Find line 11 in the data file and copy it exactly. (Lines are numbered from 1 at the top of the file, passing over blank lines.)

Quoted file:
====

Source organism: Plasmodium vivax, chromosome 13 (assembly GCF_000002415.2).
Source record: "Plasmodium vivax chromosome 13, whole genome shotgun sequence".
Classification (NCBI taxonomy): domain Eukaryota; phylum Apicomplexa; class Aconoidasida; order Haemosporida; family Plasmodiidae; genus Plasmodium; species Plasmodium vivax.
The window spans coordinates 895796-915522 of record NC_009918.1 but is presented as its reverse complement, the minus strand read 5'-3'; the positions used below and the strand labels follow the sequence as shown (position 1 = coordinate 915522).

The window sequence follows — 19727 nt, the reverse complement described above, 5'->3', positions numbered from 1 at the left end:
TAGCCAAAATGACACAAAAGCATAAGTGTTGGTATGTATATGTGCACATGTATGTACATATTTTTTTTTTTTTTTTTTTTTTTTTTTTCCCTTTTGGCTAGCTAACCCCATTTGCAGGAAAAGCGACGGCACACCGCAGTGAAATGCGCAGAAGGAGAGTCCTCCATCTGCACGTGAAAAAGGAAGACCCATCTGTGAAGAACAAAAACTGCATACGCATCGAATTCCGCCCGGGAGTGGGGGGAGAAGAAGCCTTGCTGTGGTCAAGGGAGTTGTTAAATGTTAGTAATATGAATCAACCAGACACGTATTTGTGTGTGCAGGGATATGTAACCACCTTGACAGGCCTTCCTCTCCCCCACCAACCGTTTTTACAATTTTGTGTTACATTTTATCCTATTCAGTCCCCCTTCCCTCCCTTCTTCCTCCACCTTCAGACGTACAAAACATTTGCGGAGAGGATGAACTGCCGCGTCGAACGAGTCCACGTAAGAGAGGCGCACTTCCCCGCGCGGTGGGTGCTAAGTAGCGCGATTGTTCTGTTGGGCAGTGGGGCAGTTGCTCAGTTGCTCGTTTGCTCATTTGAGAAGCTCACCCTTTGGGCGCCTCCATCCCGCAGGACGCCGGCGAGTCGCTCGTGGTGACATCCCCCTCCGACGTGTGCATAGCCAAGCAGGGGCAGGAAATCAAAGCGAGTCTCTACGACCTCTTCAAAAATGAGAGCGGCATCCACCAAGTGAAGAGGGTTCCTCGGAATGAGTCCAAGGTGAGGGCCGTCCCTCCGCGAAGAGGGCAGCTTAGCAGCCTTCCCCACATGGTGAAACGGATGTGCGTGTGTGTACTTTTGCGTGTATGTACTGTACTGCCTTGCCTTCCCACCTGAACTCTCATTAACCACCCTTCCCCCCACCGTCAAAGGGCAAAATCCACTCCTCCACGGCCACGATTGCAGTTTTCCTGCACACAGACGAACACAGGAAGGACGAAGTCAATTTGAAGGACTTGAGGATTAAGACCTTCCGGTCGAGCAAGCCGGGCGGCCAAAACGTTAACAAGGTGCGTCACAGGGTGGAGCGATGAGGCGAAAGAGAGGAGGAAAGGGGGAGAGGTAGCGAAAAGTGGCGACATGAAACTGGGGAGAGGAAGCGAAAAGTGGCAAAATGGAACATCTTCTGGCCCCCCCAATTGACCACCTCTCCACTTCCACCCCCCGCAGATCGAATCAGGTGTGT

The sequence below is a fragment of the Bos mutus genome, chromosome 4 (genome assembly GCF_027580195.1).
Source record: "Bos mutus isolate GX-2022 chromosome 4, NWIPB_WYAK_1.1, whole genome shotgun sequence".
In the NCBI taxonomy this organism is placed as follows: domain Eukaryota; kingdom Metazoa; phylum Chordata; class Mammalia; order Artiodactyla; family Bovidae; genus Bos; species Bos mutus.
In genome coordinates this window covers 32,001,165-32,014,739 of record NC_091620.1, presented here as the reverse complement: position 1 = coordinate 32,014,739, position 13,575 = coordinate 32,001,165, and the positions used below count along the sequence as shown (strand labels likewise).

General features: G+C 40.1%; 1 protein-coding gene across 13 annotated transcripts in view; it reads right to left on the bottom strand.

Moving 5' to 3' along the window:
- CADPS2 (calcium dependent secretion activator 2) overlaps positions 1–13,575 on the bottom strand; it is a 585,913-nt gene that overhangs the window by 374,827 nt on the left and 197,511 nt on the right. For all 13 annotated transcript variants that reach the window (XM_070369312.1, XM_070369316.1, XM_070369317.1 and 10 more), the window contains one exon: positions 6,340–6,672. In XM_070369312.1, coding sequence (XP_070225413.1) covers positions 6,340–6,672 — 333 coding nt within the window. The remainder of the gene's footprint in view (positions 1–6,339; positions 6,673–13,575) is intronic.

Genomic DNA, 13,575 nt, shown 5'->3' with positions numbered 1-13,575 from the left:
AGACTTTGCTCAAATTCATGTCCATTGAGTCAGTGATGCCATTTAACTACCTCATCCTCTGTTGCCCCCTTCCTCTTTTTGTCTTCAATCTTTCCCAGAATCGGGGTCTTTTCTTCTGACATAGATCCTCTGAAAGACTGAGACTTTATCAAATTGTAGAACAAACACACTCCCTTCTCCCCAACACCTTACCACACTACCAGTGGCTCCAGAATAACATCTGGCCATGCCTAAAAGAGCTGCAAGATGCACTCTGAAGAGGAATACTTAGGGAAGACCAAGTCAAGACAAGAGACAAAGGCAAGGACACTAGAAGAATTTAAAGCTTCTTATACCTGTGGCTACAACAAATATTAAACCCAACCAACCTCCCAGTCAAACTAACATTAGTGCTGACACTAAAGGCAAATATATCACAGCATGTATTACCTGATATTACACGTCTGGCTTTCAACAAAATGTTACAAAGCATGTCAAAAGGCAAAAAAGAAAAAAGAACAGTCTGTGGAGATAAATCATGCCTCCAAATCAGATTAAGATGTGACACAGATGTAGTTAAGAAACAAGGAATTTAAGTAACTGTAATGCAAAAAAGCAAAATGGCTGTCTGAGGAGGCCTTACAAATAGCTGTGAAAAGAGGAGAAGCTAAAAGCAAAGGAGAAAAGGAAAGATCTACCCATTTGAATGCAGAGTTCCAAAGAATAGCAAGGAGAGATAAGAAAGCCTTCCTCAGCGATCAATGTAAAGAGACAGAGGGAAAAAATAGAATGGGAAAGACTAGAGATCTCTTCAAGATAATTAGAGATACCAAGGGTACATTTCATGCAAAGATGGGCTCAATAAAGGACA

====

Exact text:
General features: G+C 40.1%; 1 protein-coding gene across 13 annotated transcripts in view; it reads right to left on the bottom strand.